Country Forecast Switzerland May 2018 Updater

Country Forecast Switzerland May 2018 Updater

  • May 2018 •
  • Report ID: 4984120 •
  • Format: PDF


  • Owing to Switzerland's constitutional arrangements, a culture of political consensus and the expectation that all members of the Federal Council (the cabinet) defend the common positions of the coalition govern-ment, The Economist Intelligence Unit does not expect the Swiss People's Party (SVP) to compromise political stability over the forecast period (2018-22). However, since its favourable 2015 election result the SVP's capacity to unsettle Swiss politics has increased; in 2018 it started collecting signatures for another referendum on immigration.
  • Both the SVP and its main rival, the Social Democratic Party (SP), are in the seven-member government, along with the Free Democratic Party (FDP) and the Christian Democratic Party (CVP). In 2018 Alain Berset (SP) succeeded Doris Leuthard (CVP) as federal president.
  • Relations with the EU have been strained, owing to the 2014 referendum on limiting immigration from the bloc. Parliament approved a "light" implementation of the quotas in December 2016, but a second referendum on the issue is likely. In March Switzerland declared its intention to make its contribution to the EU's cohesion fund conditional on developments regarding equivalent status to Swiss stock exchanges by the EU. Tensions over the framework of bilateral relations are likely to persist.
  • The financial sector is adapting to more stringent regulations and capital requirements. Banking secrecy is gradually being phased out for international clients, but it will remain in place for domestic banking.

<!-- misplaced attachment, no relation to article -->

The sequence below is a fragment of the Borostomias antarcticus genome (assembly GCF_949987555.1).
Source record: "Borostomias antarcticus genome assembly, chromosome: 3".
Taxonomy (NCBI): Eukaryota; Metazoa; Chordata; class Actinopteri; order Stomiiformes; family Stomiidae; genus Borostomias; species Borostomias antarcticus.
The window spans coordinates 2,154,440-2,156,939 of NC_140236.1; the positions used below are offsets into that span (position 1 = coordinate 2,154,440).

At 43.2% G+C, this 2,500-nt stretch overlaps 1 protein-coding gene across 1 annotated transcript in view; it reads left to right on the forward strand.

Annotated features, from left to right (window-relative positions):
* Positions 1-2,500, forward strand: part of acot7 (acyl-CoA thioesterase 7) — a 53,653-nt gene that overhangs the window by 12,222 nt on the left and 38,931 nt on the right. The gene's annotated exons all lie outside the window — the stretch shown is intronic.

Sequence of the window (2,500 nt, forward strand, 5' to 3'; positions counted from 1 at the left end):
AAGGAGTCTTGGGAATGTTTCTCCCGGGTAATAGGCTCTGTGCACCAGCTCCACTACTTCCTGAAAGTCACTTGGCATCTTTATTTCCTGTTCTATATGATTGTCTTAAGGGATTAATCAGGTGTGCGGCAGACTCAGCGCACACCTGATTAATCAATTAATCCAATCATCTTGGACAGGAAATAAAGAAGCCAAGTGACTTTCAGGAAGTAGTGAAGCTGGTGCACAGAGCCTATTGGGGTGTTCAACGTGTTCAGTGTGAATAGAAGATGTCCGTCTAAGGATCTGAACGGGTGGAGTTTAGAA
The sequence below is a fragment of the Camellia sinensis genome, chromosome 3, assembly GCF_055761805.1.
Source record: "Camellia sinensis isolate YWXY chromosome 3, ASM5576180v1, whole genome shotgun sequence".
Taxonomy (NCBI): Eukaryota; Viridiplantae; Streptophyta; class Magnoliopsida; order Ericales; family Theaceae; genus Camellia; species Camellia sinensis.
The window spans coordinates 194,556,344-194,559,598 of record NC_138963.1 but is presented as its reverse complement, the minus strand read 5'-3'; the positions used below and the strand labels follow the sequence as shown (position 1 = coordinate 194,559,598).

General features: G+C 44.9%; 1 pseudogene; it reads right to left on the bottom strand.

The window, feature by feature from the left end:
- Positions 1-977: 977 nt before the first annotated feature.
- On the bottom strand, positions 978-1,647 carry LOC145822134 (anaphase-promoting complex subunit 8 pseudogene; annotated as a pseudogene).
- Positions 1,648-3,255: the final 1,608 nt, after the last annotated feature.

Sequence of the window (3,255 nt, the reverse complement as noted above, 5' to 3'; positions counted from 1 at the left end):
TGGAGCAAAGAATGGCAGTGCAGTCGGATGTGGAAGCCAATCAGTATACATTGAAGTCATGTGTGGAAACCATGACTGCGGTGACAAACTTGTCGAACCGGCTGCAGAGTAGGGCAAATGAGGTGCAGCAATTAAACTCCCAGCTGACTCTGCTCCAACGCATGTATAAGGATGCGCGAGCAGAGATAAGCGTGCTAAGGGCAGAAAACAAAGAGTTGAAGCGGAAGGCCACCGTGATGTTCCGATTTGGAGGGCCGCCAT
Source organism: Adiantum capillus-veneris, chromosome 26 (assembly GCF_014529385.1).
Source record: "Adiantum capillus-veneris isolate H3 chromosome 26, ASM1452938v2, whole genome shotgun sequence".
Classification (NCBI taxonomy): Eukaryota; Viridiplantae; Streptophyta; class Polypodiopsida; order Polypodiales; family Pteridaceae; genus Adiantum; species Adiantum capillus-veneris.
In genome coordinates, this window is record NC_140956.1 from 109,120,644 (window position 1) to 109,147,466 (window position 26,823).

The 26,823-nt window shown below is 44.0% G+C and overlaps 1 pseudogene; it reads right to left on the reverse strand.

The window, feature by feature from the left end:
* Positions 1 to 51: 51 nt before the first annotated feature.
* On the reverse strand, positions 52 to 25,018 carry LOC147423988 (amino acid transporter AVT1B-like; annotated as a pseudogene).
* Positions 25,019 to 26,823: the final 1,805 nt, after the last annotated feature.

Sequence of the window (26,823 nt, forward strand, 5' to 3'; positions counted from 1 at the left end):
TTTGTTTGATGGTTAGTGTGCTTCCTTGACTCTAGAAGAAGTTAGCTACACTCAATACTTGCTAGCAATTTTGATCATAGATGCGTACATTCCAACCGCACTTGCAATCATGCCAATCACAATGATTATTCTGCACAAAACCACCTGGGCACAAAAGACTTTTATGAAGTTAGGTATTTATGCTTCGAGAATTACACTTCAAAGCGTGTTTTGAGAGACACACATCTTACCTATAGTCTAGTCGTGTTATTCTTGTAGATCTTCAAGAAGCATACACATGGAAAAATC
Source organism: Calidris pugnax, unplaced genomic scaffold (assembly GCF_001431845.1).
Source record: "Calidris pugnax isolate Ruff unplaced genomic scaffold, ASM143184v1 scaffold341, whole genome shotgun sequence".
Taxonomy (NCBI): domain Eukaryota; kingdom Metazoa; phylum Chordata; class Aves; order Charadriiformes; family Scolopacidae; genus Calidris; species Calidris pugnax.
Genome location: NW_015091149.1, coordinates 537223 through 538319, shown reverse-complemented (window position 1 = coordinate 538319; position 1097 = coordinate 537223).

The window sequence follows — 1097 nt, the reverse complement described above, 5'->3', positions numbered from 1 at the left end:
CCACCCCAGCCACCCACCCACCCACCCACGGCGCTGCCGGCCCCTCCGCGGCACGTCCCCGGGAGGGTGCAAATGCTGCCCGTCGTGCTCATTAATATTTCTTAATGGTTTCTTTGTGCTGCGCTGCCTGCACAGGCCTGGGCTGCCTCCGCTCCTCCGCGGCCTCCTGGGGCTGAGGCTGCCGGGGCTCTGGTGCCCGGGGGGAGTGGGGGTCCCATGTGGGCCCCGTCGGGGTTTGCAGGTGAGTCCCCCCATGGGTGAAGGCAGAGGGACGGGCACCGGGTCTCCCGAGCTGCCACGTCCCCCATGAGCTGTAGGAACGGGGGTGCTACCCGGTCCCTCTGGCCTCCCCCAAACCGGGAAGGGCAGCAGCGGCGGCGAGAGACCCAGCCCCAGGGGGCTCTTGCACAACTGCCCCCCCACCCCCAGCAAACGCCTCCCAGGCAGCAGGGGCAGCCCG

• A statutory debt brake requires a balanced budget over the economic cycle. We expect modest fiscal surpluses averaging 0.4% of GDP in 2018-22. We expect the debt stock to fall, from 29.7% of GDP in 2017 to 26% in 2022.
  • Since abandoning the Swiss franc's exchange-rate ceiling with the euro in January 2015, the Swiss National Bank (SNB, the central bank) has reinstated the target range for the three-month Libor rate-currently between -1.25% and -0.25%-as the main monetary policy instrument, while also intervening regularly in the foreign-exchange market to deter upward currency pressure. We expect negative policy interest rates to remain in place until at least 2021.
  • Real GDP growth slowed from 1.4% in 2016 to 1.1% in 2017, but we expect momentum to build in 2018, when we project growth of 2.3%. Thereafter we forecast annual average growth of 1.7% in 2019-22, although downside risks include currency volatility, a slowdown in global trade and strained EU relations.
  • There was a substantial current-account surplus, equivalent to 9.8% of GDP, in 2017. We expect a surplus of 9.6% in 2018 and 9.3% on average in 2018-22.


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